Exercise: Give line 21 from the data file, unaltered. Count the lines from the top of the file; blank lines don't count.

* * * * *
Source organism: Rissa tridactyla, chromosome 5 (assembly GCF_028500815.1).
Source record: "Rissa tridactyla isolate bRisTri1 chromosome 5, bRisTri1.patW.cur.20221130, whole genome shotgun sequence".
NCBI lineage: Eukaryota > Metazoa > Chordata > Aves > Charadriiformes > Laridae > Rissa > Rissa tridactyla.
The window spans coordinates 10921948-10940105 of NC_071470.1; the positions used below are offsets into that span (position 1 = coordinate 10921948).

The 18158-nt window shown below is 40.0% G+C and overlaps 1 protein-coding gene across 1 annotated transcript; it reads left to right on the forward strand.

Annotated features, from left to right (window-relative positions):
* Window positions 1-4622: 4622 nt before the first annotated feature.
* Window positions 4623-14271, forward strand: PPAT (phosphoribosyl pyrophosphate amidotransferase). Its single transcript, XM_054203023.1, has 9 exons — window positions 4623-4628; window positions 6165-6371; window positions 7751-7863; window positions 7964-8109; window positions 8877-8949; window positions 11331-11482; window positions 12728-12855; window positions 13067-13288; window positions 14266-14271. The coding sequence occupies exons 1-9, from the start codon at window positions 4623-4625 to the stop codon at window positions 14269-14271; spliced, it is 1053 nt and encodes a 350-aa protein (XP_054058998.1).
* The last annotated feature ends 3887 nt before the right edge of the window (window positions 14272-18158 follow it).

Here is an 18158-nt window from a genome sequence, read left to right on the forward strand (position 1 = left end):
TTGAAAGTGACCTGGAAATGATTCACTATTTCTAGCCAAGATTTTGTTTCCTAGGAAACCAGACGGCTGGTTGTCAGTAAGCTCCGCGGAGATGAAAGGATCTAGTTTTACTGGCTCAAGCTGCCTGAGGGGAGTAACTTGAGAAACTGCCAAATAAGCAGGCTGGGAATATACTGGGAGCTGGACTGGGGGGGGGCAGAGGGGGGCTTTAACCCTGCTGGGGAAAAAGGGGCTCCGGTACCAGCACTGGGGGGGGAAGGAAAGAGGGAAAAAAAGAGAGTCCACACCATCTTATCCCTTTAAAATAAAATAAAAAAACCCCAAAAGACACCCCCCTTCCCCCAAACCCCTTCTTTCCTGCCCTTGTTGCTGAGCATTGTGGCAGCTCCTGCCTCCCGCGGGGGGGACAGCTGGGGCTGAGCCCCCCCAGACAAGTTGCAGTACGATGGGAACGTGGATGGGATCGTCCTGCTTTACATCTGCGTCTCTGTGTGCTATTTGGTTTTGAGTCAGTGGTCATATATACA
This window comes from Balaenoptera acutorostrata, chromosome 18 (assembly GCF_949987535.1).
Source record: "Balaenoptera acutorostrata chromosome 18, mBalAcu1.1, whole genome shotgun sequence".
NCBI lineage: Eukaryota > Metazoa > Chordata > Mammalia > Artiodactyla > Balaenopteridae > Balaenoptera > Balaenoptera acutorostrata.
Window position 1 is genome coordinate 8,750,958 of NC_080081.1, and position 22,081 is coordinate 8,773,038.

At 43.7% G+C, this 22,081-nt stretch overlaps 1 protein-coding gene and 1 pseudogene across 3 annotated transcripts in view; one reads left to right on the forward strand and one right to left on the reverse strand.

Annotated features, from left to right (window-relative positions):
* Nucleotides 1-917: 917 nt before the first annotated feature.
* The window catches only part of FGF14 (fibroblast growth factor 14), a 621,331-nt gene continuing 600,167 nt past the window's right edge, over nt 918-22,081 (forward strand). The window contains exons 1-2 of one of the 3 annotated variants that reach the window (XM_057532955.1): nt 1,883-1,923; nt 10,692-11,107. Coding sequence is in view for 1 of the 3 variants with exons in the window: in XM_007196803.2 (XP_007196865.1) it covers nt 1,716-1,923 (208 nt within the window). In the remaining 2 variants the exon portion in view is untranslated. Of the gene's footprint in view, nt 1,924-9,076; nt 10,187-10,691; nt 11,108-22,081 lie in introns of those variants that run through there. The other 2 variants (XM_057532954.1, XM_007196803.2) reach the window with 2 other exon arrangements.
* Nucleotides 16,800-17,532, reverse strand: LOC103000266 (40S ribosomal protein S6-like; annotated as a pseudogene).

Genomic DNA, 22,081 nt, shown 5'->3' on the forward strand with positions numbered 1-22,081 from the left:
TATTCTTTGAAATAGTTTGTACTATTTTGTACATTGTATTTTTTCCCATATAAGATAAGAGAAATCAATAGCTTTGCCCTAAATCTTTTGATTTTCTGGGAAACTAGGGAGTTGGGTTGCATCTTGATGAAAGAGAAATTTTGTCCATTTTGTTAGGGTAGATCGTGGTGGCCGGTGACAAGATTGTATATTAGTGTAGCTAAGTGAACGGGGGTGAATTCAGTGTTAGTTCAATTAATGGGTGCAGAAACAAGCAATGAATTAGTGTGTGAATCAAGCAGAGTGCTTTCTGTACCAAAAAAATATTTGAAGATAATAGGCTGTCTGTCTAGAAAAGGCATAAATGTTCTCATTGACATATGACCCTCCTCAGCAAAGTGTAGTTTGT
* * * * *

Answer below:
Genomic DNA, 22,081 nt, shown 5'->3' on the forward strand with positions numbered 1-22,081 from the left: